The following sleep variables calculated from actigraphy data were averaged for week nights (Sunday to Thursday) and weekend nights (Friday and Saturday): sleep onset/offset (moments when it was estimated that participants fell asleep and woke up; mean timing of the onset/offset of the sleep episode), time in bed (total duration of the sleep episode; period between sleep onset and sleep offset), total sleep time (amount of time scored as ‘sleep’ within the sleep episode), wake after sleep onset (WASO: amount of time scored as ‘wake’ within the sleep episode) and sleep efficiency (percentage of time spent asleep during the time in bed period). Sleep onset latency was not calculated (nor integrated in sleep efficiency) because of insufficient reliable bedtime data across the sample (i.e. some of the actiwatch models used have no event markers and several participants did not return their sleep diaries). Herein, sleep efficiency can thus be considered to be mainly reflective of sleep consolidation (i.e. a concept reflecting sleep continuity across the night, with better sleep consolidation translating into more time spent asleep during the sleep episode as opposed to sleep fragmented by extended or multiple night time awakenings).

Actigraphy data were also used to identify participants with a delayed sleep phase profile. Recent epidemiologic data in young people between the ages of 19 and 24 years indicated an average sleep onset time of 23:17 h (±1:05) and a mean offset time of 7:25 h (+1:22).[18] In the current study, a delay of approximately two standard deviations from these means was considered to be a significant deviation from normal sleep–wake patterns: participants with a mean sleep onset later than 1:30 h and/or a mean sleep offset later than 10:00 h were categorized as having a delayed sleep profile.

Statistical analyses

All statistical analyses were conducted with Statistica 6.1 software (StatSoft Inc., Tulsa, OK, USA). Chi-square tests were used to compare the proportions of those who presented a delayed sleep phase across these groups. Six two-way multivariate analysis of covariances controlling for age and number of actigraphy days were conducted to compare each actigraphy variable on weekday and weekend days across the four clinical groups. Fisher's least significant difference tests were conducted for multiple comparisons of means on significant main effects. Significant interactions were decomposed using contrast analyses. Logistic regressions were done with clinical group as the dependant variable, and sleep variables (week and weekend), age, gender, medication status and occupational status as independent predictor variables. A pairwise approach was used to account for missing data.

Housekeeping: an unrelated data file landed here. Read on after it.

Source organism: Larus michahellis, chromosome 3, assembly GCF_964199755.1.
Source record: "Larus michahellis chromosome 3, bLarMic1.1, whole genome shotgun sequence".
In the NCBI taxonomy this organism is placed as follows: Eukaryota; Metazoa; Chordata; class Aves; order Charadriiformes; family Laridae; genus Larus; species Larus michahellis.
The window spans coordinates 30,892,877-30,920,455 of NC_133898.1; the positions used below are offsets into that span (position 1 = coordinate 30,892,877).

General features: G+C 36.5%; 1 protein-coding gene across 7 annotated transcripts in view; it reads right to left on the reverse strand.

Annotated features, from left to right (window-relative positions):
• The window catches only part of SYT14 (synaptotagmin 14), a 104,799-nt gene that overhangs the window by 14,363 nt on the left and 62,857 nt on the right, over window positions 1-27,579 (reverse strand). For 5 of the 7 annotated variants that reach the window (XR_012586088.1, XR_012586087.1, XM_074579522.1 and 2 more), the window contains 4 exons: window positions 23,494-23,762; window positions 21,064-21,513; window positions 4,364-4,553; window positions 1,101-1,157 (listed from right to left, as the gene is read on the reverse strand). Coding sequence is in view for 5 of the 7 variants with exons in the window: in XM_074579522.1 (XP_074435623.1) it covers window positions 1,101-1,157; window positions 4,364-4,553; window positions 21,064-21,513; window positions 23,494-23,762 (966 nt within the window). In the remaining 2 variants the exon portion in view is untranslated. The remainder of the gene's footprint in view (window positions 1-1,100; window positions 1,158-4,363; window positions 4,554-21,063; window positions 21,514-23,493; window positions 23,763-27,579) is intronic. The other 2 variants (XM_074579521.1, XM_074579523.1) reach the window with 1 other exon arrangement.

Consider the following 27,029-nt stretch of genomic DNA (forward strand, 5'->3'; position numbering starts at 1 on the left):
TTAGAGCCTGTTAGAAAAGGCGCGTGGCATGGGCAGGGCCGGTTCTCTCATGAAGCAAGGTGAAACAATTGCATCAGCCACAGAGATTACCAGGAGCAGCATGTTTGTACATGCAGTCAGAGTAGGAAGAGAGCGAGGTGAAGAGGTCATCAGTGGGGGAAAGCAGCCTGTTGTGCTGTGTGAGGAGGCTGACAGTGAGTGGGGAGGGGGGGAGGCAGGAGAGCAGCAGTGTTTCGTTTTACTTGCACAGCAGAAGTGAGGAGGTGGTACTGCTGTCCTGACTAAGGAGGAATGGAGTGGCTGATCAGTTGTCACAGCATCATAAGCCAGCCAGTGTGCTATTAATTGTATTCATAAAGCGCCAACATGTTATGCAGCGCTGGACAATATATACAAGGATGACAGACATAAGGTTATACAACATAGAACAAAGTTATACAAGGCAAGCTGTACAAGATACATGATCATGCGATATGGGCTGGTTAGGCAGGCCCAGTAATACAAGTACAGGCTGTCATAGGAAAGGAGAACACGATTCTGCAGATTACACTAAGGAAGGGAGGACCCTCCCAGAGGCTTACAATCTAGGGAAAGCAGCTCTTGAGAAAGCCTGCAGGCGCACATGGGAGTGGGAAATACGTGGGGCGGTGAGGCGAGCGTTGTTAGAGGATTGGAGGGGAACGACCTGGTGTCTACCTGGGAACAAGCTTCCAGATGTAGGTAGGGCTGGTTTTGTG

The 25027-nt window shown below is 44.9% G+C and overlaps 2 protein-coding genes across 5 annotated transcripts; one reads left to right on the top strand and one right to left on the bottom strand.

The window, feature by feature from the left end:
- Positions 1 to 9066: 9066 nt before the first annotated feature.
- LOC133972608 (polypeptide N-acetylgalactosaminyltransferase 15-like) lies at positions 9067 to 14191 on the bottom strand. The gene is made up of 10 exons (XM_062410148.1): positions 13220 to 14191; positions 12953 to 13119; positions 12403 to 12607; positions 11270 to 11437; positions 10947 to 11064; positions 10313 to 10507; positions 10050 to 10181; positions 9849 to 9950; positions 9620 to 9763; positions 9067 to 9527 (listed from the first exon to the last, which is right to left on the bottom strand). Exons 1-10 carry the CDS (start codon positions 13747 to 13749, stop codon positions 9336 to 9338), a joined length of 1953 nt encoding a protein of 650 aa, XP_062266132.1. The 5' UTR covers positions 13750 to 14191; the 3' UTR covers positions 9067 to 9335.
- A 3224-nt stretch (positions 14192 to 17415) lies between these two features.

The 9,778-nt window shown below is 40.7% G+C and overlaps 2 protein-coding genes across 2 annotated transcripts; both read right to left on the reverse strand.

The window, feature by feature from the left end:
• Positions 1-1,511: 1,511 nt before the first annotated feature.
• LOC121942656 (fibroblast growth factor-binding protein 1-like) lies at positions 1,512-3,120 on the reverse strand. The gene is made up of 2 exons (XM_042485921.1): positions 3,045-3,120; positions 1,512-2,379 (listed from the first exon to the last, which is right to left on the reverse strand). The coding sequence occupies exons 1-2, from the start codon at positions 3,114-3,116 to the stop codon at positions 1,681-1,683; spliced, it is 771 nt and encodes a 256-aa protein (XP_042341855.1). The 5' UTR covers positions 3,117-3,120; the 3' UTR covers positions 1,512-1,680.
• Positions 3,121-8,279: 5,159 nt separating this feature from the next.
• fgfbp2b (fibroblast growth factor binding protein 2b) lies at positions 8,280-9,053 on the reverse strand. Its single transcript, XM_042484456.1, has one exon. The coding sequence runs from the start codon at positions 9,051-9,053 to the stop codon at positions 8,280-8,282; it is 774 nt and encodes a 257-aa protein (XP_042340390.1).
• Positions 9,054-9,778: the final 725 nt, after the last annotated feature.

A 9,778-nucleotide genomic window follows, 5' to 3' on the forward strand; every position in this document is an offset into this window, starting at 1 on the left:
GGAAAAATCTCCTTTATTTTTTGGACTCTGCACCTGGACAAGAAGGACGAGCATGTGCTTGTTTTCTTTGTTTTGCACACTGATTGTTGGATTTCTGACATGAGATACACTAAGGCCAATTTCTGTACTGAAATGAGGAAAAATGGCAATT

Results

Proportions of individuals with delayed sleep phase

For week nights, there were significant group differences in the proportions of individuals who had a delayed sleep phase schedule, with later stage of illness being associated with higher rates of delayed sleep phase (Fig. 1). The frequency of delayed sleep schedules on weekdays were similar in control participants (9.5%) and stage 1a participants (11.1%), but increased progressively at stage 1b (25.6%) and stage 2+ (50.0%) (χ2 (3 d.f.) = 18.4, P < 0.001). A similar pattern was found for the weekends, with similar proportions of individuals with delayed profiles in control (28.6%) and stage 1a participants (22.2%), and higher proportions in stage 1b (48.8%) and stage 2+ (51.9%) participants (χ2 (3 d.f.) = 7.6, P = 0.048).

Figure 1.

Percentages of individuals with a delayed sleep phase profile in each stage group. Results from the chi-square analyses indicated significant differences for week (χ2 (3 d.f.) = 18.4, P < 0.001) and weekend days (χ2 (3 d.f.) = 7.6, P = 0.048). (image) week, (image) weekend.

Group differences

Table 2 and Figure 2 summarize group differences in continuous sleep variables for week nights and weekend nights after controlling for age and the number of days of actigraphy monitoring. Significant group by time interactions were found for sleep onset and sleep offset. Compared with control participants, stage 1b participants had significantly later sleep onset on weekend nights (P = 0.015), but not on week nights (P = 0.187). Compared with control participants, stage 1b and stage 2+ participants had significantly later sleep offset both on week and weekend nights, but these effects were more pronounced on week nights (both P < 0.001) than on weekend nights (P = 0.002 and P = 0.020, respectively). Significant group effects were found for WASO and sleep efficiency. WASO was higher in all patient groups than in controls (all contrast P < 0.029). Sleep efficiency was significantly lower in stage 1a and 2+ participants compared with controls (P = 0.002 and P = 0.040, respectively) and tended to be lower in stage 1b participants than in controls (P = 0.066). There was no other significant group difference.

Table 2. Sleep–wake patterns across stage groups